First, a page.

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Green Bay Packers, QB Matt Flynn give New England Patriots all they can handle

Dec. 20, 2010
 
Postgame analysis: Patriots 31, Packers 27
Postgame analysis: Patriots 31, Packers 27: Pete Dougherty and Rob Demovsky applaud an game effort by Matt Flynn and the Packers, who despite the loss still are in the playoff hunt
Green Bay Packers Greg Jennings, left, and quarterback Matt Flynn celebrate a touchdown against the New England Patriots on Sunday night at Gillette Stadium in Foxboro, Mass. / Evan Siegle/Press-Gazette

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FOXBOROUGH, Mass. — Say this much about Matt Flynn, the stage wasn’t too big for him.

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Sunday-night, prime-time football.

The New England Patriots.

The best quarterback in the game, Tom Brady, on the other sideline.

The Green Bay Packers’ backup quarterback handled just about all of it.

Except in the end, he couldn’t pull off one more drive that would have won the game.

With starting quarterback Aaron Rodgers on the bench — not yet cleared to return from the concussion he sustained a week earlier in a loss at Detroit, the Packers went down again in familiar fashion. Another close loss, this one a 31-27 defeat at Gillette Stadium in a game that, because Flynn was making his first NFL start, few gave the Packers a chance of being competitive in, let alone having the ball and driving for a game-winning score in the final minutes.

“I don’t care what you guys think, we came here to win,” Packers coach Mike McCarthy said. “We’re nobody’s underdog.”

There was Flynn, the seventh-round draft pick who completed 24-of-37 passes for 251 yards and three touchdowns (with one interception), eyeing the kind of fourth-quarter close victory that has, at times, evaded Rodgers and McCarthy. But it all crumbled in a dizzying sequence of plays in the final minute that ended with a last-second, fourth-and-1 play from the Patriots’ 15-yard line. Flynn was sacked by linebacker Tully Banta-Cain on a three-man rush and fumbled to end the game.

The Packers had no timeouts left and had to cobble together a final play quickly because on the previous play, a pass to Donald Driver on third-and-10 from the 24, came up a yard short of the first down.

Maybe a more experienced quarterback would have handled the final play differently.

Or maybe not.

“I don’t think it was (inexperience) at all,” Flynn said. “That third-down play, we couldn’t really tell if he got the first down or not. We would have went up and clocked the ball and had an opportunity to call a better play. Once they spotted it late, that was fourth down, we had to go. I don’t feel it was experience.”

Flynn forged the Packers to a 17-7 second-quarter lead and had them ahead 27-21 early in the fourth quarter. He threw touchdown passes of 66 yards to James Jones), 1 yard to Greg Jennings and 6 yards to John Kuhn. But after the Patriots rallied with a field goal and then go-ahead touchdown with 7:14 to play, Flynn had two possessions to get the lead back. The first one ended after gaining just one first down but when the Packers got the ball back after forcing a three and out with 4:22, Flynn moved the team.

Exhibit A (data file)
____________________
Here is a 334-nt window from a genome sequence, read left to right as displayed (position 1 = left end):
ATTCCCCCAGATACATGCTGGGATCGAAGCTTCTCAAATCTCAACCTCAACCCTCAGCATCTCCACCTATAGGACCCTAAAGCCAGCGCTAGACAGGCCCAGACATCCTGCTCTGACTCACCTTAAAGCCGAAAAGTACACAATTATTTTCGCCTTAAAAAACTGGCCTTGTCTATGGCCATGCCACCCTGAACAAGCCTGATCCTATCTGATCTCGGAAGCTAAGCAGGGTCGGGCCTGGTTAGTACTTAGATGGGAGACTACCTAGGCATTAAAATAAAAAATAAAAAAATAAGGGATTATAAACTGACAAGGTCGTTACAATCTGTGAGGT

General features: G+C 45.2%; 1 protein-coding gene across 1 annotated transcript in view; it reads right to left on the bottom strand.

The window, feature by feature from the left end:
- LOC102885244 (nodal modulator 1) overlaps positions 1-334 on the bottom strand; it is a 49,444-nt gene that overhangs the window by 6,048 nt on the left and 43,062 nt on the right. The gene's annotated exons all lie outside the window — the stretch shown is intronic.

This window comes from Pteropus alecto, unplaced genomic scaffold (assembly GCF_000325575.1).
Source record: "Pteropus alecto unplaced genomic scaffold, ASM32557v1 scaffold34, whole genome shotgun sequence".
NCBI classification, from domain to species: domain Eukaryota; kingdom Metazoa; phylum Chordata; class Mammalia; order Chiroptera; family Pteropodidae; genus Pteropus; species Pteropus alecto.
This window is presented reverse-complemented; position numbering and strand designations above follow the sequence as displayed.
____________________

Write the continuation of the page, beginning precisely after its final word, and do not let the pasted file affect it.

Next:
He survived an interception on the second play that was called back because of an illegal hands to the face penalty on Banta-Cain, who was trying to beat right tackle Bryan Bulaga. Flynn converted a third-and-1 from the Patriots’ 38 with a sneak and a third-and-4 from the 29 with a 5-yard crossing route to Driver. But he was sacked on the next play, when linebacker Dane Fletcher came unblocked around the outside of Bulaga.

“We had a mental mistake in the protection, and we were playing up hill at that point,” McCarthy said. “We had to waste a timeout after that play.”

And that was a timeout that would have come in handy before the final play, which was supposed to resemble the last-second scrambling touchdown pass Rodgers threw to Jordy Nelson at the end of regulation at Atlanta last month.

“They dropped eight into coverage and rushed three,” Flynn said. “We have four vertical (routes), and you have to move around and let the receivers work in the end zone a little bit. I stepped up trying to do that and never saw (Banta-Cain) behind me.”

Flynn’s lone interception was a killer. Leading 17-14 and with the ball to start the second half, Flynn wanted Jones on a slant on third-and-3 from his own 30. Problem was, Jones had to stop briefly to avoid running into a safety that was covering Jordy Nelson. At that instant, Flynn threw the ball and because Jones stopped, it allowed cornerback Kyle Arrington to jump the route. He picked it off and returned it 36 yards for a touchdown.

“If I would have run into him, it would probably would have been a (pass interference),” Jones said. “But I dodged him and was turned out of position. One of those plays.”

Flynn, who came in relief of Rodgers the previous week against the Lions and played the final two-plus quarters of a 7-3 loss, had all week to prepare for his start. And he may have to play this Sunday against the New York Giants. McCarthy said he wouldn’t have an update on Rodgers’ condition until Wednesday.

“I was a little nervous a couple of hours before the game but once you get out there on the field and start running around a little bit, the emotions go away, and you just starting playing football,” Flynn said. “The competitive juices start flowing, and you go out there trying to make plays.”

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